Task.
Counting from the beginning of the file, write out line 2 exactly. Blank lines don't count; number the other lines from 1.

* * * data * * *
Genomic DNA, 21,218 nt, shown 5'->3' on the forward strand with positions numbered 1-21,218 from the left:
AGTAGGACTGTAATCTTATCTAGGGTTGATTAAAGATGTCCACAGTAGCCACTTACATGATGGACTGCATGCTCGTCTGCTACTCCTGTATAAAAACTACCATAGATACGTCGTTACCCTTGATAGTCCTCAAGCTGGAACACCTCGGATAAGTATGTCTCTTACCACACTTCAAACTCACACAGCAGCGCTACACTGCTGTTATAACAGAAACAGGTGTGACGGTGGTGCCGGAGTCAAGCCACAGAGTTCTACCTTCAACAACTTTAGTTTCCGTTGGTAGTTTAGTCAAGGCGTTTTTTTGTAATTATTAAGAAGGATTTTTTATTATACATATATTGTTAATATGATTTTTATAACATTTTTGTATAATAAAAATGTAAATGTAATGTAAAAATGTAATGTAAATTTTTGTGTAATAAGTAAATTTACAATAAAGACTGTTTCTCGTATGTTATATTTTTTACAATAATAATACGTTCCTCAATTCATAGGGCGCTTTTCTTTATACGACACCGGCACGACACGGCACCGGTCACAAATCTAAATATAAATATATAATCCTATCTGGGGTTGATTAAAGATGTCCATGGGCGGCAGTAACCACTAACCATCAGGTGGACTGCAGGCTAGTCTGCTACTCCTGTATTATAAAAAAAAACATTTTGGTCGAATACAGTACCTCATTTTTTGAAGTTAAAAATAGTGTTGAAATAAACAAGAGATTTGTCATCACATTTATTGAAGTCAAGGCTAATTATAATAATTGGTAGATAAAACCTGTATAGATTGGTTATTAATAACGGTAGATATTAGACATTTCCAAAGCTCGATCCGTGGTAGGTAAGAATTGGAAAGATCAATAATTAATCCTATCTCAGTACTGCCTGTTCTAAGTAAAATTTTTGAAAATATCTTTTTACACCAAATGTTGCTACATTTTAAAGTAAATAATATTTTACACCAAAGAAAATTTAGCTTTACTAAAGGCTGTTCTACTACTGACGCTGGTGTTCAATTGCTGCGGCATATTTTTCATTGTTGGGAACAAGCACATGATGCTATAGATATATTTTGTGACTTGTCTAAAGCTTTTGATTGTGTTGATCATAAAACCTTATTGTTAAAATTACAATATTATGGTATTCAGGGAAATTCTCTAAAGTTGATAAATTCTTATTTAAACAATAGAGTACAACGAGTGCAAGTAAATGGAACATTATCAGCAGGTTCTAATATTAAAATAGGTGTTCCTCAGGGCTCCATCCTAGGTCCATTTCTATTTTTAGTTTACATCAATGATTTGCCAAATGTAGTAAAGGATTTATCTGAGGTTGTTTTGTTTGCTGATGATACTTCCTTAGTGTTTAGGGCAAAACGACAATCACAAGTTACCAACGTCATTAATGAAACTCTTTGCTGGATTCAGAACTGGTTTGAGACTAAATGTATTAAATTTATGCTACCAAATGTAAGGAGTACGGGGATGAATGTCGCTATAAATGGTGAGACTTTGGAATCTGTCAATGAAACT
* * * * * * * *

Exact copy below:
AGTAGGACTGTAATCTTATCTAGGGTTGATTAAAGATGTCCACAGTAGCCACTTACATGATGGACTGCATGCTCGTCTGCTACTCCTGTATAAAAACTACCATAGATACGTCGTTACCCTTGATAGTCCTCAAGCTGGAACACCTCGGATAAGTATGTCTCTTACCACACTTCAAACTCACACAGCAGCGCTACACTGCTGTTATAACAGAAACAGGTGTGACGGTGGTGCCGGAGTCAAGCCACAGAGTTCTACCTTCAACAACTTTAGTTTCCGTTGGTAGTTTAGTCAAGGCGTTTTTTTGTAATTATTAAGAAGGATTTTTTATTATACATATATTGTTAATATGATTTTTATAACATTTTTGTATAATAAAAATGTAAATGTAATGTAAAAATGTAATGTAAATTTTTGTGTAATAAGTAAATTTACAATAAAGACTGTTTCTCGTATGTTATATTTTTTACAATAATAATACGTTCCTCAATTCATAGGGCGCTTTTCTTTATACGACACCGGCACGACACGGCACCGGTCACAAATCTAAATATAAATATATAATCCTATCTGGGGTTGATTAAAGATGTCCATGGGCGGCAGTAACCACTAACCATCAGGTGGACTGCAGGCTAGTCTGCTACTCCTGTATTATAAAAAAAAACATTTTGGTCGAATACAGTACCTCATTTTTTGAAGTTAAAAATAGTGTTGAAATAAACAAGAGATTTGTCATCACATTTATTGAAGTCAAGGCTAATTATAATAATTGGTAGATAAAACCTGTATAGATTGGTTATTAATAACGGTAGATATTAGACATTTCCAAAGCTCGATCCGTGGTAGGTAAGAATTGGAAAGATCAATAATTAATCCTATCTCAGTACTGCCTGTTCTAAGTAAAATTTTTGAAAATATCTTTTTACACCAAATGTTGCTACATTTTAAAGTAAATAATATTTTACACCAAAGAAAATTTAGCTTTACTAAAGGCTGTTCTACTACTGACGCTGGTGTTCAATTGCTGCGGCATATTTTTCATTGTTGGGAACAAGCACATGATGCTATAGATATATTTTGTGACTTGTCTAAAGCTTTTGATTGTGTTGATCATAAAACCTTATTGTTAAAATTACAATATTATGGTATTCAGGGAAATTCTCTAAAGTTGATAAATTCTTATTTAAACAATAGAGTACAACGAGTGCAAGTAAATGGAACATTATCAGCAGGTTCTAATATTAAAATAGGTGTTCCTCAGGGCTCCATCCTAGGTCCATTTCTATTTTTAGTTTACATCAATGATTTGCCAAATGTAGTAAAGGATTTATCTGAGGTTGTTTTGTTTGCTGATGATACTTCCTTAGTGTTTAGGGCAAAACGACAATCACAAGTTACCAACGTCATTAATGAAACTCTTTGCTGGATTCAGAACTGGTTTGAGACTAAATGTATTAAATTTATGCTACCAAATGTAAGGAGTACGGGGATGAATGTCGCTATAAATGGTGAGACTTTGGAATCTGTCAATGAAACT